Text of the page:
November 28, 2016
At A Glance
CHICAGO — Brain imaging exams performed on high school football players after just one season revealed changes in both the gray and white matter that correlated with exposure to head impacts, according to a new study that will be presented today at the annual meeting of the Radiological Society of North America (RSNA).
"It's important to understand the potential changes occurring in the brain related to youth contact sports," said Elizabeth Moody Davenport, Ph.D., a postdoctoral researcher at UT Southwestern Medical Center in Dallas, Texas, who led this analysis. "We know that some professional football players suffer from a serious condition called chronic traumatic encephalopathy, or CTE. We are attempting to find out when and how that process starts, so that we can keep sports a healthy activity for millions of children and adolescents."
The study included 24 players from a high school football team in North Carolina, each of whom wore a helmet outfitted with the Head Impact Telemetry System (HITS) during all practices and games. The helmets are lined with six accelerometers, or sensors, that measure the magnitude, location and direction of a hit. Data from the helmets can be uploaded to a computer for analysis.
"We saw changes in these young players' brains on both structural and functional imaging after a single season of football," Dr. Davenport said.
In the study, each player underwent pre- and post-season imaging: a specialized MRI scan, from which diffusion tensor imaging (DTI) and diffusion kurtosis imaging (DKI) data were extracted to measure the brain's white matter integrity, and a magnetoencephalography (MEG) scan, which records and analyzes the magnetic fields produced by brain waves. Diffusion imaging can measure the structural white matter changes in the brain, and MEG assesses changes in function.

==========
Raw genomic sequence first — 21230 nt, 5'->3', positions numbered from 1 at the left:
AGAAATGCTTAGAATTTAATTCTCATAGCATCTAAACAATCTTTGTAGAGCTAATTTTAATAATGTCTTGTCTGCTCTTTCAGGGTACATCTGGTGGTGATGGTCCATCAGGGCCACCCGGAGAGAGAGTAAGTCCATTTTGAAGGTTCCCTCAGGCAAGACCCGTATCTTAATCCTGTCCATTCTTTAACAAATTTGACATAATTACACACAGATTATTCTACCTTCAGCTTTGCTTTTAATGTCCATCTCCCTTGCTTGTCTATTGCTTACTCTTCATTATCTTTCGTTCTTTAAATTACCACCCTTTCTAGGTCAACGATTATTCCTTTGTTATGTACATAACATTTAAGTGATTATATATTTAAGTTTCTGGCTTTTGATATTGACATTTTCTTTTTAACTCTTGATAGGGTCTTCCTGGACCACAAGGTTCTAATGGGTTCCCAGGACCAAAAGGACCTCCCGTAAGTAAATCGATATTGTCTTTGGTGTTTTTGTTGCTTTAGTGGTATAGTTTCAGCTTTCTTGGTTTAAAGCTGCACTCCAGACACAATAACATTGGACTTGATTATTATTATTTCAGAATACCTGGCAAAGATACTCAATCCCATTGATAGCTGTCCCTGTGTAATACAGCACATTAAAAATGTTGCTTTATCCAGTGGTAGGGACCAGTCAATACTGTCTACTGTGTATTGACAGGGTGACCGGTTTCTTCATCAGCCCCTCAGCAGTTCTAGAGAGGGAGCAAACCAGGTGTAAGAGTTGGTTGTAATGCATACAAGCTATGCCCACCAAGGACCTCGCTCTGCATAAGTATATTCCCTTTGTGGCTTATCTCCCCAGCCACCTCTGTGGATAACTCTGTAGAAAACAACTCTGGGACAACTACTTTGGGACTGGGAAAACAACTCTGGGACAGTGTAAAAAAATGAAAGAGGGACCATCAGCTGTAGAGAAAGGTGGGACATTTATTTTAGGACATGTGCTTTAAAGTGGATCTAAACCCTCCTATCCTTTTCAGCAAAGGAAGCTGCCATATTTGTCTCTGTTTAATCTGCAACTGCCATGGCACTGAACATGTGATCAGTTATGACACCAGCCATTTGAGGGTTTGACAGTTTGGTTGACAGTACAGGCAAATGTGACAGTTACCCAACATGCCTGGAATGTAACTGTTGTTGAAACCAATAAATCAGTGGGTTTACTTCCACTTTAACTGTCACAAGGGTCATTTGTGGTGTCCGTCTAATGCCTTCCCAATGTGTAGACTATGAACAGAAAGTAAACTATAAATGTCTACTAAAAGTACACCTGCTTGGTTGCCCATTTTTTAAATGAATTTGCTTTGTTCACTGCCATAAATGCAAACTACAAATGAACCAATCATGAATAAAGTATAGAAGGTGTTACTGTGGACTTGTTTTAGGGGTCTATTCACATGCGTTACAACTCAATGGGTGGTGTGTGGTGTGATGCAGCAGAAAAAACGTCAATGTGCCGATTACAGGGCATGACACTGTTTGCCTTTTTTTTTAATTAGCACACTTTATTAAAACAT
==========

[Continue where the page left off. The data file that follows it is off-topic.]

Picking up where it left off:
"MEG can be used to measure delta waves in the brain, which are a type of distress signal," Dr. Davenport said. "Delta waves represent slow wave activity that increases after brain injuries. The delta waves we saw came from the surface of the brain, while diffusion imaging is a measure of the white matter deeper in the brain."
The research team calculated the change in imaging metrics between the pre- and post-season imaging exams. They measured abnormalities observed on diffusion imaging and abnormally increased delta wave activity on MEG. The imaging results were then combined with player-specific impact data from the HITS. None of the 24 players were diagnosed with a concussion during the study.
Players with greater head impact exposure had the greatest change in diffusion imaging and MEG metrics.
"Change in diffusion imaging metrics correlated most to linear acceleration, similar to the impact of a car crash," Dr. Davenport said. "MEG changes correlated most to rotational impact, similar to a boxer's punch. These results demonstrate that you need both imaging metrics to assess impact exposure because they correlate with very different biomechanical processes."
Dr. Davenport said similar studies are being conducted this fall, and a consortium has been formed to continue the brain imaging research in youth contact sports across the country.
"Without a larger population that is closely followed in a longitudinal study, it is difficult to know the long-term effects of these changes," she said. "We don't know if the brain's developmental trajectory is altered, or if the off-season time allows for the brain to return to normal."
Co-authors on the study are Jillian Urban, Ph.D., Ben Wagner, B.S., Mark A. Espeland, Ph.D., Christopher T. Whitlow, M.D., Ph.D., Joel Stitzel, Ph.D., and Joseph A. Maldjian, M.D.